Consider this article as a brain dump. One day it will be refined...
"Software is not building. It's not construction. It's design. And design is like exploring a space of possibilities and what all the possibilities are, and you don't know how long it's going to take. It's like science. You don't know how long it's going to be until you find your solution. So, software projects are very, very different to schedule, because there are so many unknowns."
It is rare that a lucid understanding of the domain is known prior to writing your first line of code. Indeed, this was the objective of the waterfall method: learn everything you can about what the end-user will need before writing any code and hope that those requirements will not change. This assumes that even the end-user fully understands the domain. But this is rarely true. It can be guaranteed that upon delivery the user will discover something that can be improved or the domain may even have changed in which case the whole enterprise has been a waste. Ideally, we would like to build only that which is currently required as we grow our understanding of the domain and the users in that domain (for it might be the case that users located elsewhere but working in the same domain may have vastly different usage patterns).
For this reason, development must always proceed cautiously with every step offering users the chance to be observed using the product as well as give feedback. Given that the nature of software development is discrete (data models are discretised descriptions of entities; features are countable improvements; runtimes involve non-overlapping instances of execution etc.) it is open to combinatorial explosion. This is what makes writing great software very hard because careful expensive attention must be devoted to ensuring that very precise entities function seamlessly with as few chances for unintended consequences as possible. Every new feature increases the possible interactions with other components. Good design attempts to minimise the emergence of such heterogeneity. Once a good fit has been discovered (yes, these have to be discovered) incremental improvements can proceed far more rapidly and every instance of a bug is an opportunity for refinement. In fact, my experience has been that whenever I have taken the time to be exacting about refining my code fixing bugs is easy because the understandability of the code is usually good and the fix leads to far better code than before.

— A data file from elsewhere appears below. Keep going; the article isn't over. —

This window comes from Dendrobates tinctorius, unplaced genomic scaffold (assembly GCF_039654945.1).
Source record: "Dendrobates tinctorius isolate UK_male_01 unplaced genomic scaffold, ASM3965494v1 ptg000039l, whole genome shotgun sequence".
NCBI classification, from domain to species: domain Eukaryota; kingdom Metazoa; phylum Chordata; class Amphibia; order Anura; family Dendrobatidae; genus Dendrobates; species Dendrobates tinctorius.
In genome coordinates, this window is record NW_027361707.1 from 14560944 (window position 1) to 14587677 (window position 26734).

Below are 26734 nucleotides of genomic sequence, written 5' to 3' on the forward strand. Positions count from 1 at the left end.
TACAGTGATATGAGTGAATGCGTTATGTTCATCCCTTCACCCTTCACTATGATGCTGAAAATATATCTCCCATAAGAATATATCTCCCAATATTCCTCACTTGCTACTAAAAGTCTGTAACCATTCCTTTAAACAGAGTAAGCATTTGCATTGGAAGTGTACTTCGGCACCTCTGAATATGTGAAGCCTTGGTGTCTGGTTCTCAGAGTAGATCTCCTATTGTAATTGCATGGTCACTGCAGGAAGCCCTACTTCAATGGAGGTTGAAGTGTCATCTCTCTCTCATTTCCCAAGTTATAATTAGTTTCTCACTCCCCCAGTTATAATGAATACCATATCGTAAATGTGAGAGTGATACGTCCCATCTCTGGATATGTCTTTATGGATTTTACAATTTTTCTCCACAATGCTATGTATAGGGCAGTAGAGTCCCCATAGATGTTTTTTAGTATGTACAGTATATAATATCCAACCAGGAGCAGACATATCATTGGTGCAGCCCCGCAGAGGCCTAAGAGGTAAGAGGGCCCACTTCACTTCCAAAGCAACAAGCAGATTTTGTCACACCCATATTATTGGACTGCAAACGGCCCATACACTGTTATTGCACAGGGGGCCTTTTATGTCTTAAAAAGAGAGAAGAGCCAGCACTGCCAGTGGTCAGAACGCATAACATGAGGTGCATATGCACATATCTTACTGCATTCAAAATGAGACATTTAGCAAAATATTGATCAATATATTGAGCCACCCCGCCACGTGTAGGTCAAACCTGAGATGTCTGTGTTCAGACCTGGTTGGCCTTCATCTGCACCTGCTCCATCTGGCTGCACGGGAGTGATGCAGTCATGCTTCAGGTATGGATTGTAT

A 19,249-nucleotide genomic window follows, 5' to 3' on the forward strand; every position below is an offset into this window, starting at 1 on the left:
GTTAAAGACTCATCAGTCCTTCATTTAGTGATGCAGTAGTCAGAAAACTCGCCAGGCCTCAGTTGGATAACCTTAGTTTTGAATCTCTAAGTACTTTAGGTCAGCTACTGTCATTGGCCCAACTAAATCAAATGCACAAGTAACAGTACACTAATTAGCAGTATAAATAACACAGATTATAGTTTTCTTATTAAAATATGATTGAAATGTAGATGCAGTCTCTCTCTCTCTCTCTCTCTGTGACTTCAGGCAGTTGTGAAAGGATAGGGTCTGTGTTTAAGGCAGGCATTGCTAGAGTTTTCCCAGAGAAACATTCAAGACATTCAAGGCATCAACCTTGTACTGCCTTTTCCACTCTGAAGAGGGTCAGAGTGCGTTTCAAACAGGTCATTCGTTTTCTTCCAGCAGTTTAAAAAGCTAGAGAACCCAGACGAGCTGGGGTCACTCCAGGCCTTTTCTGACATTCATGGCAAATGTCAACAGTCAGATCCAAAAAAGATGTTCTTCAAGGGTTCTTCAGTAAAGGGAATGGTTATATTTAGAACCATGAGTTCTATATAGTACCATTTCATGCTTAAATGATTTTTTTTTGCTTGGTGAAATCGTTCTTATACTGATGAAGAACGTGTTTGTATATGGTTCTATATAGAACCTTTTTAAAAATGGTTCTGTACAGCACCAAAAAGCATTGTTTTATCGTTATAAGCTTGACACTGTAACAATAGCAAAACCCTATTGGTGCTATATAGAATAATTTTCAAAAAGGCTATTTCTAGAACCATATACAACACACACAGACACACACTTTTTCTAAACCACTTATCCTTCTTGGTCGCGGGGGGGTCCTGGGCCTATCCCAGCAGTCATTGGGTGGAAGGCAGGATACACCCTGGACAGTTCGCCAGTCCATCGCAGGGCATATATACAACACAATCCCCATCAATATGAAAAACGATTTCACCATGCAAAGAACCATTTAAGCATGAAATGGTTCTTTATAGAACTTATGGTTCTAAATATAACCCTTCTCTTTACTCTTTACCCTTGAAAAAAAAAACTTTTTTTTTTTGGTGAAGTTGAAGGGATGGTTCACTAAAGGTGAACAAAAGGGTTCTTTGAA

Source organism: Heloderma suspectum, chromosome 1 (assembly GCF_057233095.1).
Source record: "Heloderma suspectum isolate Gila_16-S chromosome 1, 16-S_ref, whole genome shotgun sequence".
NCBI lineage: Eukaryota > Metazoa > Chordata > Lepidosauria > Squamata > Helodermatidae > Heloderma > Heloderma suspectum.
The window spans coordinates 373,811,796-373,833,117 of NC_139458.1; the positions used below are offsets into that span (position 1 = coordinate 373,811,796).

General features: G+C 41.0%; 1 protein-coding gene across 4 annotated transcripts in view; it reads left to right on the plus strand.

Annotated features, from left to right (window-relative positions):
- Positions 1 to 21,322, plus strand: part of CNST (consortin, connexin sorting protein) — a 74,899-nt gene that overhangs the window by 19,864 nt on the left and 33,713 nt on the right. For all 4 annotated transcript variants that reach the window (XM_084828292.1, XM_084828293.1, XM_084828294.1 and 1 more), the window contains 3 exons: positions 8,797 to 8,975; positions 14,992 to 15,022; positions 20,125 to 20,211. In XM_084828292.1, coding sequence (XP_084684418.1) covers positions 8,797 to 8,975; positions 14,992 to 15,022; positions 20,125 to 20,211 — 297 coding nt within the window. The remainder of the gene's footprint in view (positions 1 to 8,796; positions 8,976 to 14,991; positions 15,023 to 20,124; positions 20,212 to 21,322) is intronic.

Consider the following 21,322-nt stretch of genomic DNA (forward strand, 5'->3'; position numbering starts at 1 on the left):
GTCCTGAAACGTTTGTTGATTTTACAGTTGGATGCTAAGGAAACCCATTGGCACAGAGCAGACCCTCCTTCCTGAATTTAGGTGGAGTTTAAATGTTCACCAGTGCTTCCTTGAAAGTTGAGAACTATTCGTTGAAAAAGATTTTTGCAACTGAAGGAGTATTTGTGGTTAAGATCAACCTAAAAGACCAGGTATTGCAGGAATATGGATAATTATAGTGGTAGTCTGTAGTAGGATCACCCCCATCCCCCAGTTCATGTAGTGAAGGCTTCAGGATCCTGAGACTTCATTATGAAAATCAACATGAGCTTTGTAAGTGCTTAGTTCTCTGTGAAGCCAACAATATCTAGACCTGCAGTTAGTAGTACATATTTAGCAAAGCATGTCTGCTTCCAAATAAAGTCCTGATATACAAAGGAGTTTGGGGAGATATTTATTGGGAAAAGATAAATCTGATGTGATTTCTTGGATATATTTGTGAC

This idea of incremental delivery implies that software development must be exploratory: we are looking for the correct representation of the domain and the transactions it admits. This is the essence of the hack: it's dirty. In most cases, the hack is so ad hoc that it can only be used by the creator. Unfortunately, in a lot of cases (particularly in fields where data analysis is part and parcel of the job such as scientific research) the code never leaves this stage even though it is presented as complete. Without proceeding to the refactor step the work persists as a juvenile babble, incoherently articulating ideas it is half prepared to do. This is why adapting such code is usually a fools errand unlikely to amount to much. The refactor attempts to elicit the implicit data models that need to be made explicit while highlighting the main transactions that are performed between these data models. It pays to have this clear in the mind of all participants.
Our perspective is naturally limited by our immediate terrain: the view from a valley is different to that from a summit. Even the highest summit only allows a view as far as the horizon. This is the principle at work with exploration: every iteration provides a foundation upon which to begin the next exploration.
If you are faithful to this task then you open yourself up to serendipity: unexpected pleasant surprises. The more you refactor your code towards domain faithfulness the more your code will automatically lend itself to the domain in ways you hadn't even anticipated. I experience this on a project I've been working on for a year. I discovered a way to use a feature that I had written without that application in mind. It was the best feeling in the world.